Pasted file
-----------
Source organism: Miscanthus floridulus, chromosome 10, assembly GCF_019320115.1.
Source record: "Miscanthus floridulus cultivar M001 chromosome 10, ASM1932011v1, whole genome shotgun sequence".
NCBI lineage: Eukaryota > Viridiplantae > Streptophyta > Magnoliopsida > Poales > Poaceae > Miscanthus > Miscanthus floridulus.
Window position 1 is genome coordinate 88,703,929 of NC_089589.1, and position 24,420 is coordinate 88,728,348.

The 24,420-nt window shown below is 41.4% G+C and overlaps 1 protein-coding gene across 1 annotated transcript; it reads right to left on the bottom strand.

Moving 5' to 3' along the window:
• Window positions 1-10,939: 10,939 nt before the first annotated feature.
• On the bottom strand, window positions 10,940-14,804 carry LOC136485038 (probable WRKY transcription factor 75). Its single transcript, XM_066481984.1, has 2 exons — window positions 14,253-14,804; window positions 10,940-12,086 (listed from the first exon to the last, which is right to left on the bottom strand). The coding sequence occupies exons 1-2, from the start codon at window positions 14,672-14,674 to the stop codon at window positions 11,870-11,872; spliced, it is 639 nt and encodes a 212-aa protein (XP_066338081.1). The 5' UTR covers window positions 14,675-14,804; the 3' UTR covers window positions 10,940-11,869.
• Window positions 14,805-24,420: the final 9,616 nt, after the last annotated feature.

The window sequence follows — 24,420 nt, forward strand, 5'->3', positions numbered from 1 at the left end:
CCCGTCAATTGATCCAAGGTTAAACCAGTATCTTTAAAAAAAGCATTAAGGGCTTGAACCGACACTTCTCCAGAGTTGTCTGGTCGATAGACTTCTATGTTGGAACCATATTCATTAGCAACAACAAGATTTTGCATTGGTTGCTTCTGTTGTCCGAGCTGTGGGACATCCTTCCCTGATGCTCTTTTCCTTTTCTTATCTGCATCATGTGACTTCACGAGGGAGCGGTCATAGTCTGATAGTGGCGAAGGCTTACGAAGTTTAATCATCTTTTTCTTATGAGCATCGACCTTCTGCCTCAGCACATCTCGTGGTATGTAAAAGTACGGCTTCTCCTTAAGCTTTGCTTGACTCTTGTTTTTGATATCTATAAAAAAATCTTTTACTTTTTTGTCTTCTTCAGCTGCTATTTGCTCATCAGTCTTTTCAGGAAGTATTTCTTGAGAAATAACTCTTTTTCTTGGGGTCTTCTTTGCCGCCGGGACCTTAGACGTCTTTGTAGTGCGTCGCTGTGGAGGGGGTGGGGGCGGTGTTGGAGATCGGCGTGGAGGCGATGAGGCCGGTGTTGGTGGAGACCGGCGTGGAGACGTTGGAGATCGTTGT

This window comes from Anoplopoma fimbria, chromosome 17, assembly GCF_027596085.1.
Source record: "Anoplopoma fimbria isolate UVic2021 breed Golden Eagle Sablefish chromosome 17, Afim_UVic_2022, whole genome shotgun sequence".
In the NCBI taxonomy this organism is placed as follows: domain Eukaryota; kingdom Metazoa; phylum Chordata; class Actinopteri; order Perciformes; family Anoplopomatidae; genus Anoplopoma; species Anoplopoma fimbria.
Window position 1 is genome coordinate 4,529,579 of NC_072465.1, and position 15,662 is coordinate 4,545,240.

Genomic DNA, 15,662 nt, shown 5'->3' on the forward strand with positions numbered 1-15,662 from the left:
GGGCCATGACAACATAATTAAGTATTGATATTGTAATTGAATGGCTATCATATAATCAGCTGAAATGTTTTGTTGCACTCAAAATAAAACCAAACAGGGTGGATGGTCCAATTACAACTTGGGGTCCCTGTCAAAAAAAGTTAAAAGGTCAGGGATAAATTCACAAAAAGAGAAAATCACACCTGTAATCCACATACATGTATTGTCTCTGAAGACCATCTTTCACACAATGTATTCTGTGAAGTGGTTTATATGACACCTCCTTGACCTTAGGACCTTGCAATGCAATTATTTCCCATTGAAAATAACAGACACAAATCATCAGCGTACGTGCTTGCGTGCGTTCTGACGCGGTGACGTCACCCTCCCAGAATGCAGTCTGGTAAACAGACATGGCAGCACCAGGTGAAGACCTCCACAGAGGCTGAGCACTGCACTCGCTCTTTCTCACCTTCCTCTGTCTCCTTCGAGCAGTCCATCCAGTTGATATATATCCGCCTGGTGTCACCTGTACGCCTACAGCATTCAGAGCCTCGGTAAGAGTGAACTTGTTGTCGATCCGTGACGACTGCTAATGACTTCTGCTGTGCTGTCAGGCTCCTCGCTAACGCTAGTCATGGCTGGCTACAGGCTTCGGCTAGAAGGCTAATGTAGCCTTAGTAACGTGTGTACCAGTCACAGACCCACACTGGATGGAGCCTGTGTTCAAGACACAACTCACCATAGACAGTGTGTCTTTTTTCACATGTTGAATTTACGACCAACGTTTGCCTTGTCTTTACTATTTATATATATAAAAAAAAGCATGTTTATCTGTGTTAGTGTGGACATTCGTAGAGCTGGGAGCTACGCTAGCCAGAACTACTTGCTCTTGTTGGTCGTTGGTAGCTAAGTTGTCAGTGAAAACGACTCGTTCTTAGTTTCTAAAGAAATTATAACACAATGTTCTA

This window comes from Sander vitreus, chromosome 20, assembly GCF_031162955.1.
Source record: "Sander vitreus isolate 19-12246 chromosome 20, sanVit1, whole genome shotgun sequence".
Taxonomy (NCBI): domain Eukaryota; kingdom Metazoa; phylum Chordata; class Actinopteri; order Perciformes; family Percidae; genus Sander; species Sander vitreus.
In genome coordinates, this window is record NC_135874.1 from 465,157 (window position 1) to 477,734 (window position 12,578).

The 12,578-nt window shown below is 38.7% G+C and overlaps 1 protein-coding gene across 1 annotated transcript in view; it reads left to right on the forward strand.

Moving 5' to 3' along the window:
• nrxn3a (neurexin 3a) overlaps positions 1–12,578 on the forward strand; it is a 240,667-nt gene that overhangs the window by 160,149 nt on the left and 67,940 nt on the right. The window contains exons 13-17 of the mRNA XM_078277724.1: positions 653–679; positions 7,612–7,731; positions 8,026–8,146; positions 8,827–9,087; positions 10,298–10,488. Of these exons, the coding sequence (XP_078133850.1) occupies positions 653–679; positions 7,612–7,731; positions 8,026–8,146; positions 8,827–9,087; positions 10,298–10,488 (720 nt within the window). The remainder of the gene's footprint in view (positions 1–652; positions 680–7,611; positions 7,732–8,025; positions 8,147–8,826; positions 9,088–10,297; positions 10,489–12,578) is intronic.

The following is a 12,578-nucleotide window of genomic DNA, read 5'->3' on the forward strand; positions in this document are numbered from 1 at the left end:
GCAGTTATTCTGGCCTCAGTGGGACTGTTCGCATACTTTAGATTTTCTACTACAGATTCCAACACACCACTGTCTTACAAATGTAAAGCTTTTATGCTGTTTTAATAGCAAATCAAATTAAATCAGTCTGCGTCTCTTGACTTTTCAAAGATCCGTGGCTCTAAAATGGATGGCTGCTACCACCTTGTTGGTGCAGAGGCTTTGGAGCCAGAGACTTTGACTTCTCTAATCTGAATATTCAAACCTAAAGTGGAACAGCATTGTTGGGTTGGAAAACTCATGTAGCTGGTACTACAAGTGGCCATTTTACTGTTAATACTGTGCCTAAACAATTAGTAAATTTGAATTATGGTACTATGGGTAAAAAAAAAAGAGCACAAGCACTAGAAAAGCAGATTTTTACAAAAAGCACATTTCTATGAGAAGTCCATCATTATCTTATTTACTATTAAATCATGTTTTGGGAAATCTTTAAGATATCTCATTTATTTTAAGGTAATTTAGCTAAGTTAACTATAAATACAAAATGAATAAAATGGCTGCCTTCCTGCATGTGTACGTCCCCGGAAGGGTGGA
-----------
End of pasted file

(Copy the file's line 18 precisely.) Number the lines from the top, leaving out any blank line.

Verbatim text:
This window comes from Sander vitreus, chromosome 20, assembly GCF_031162955.1.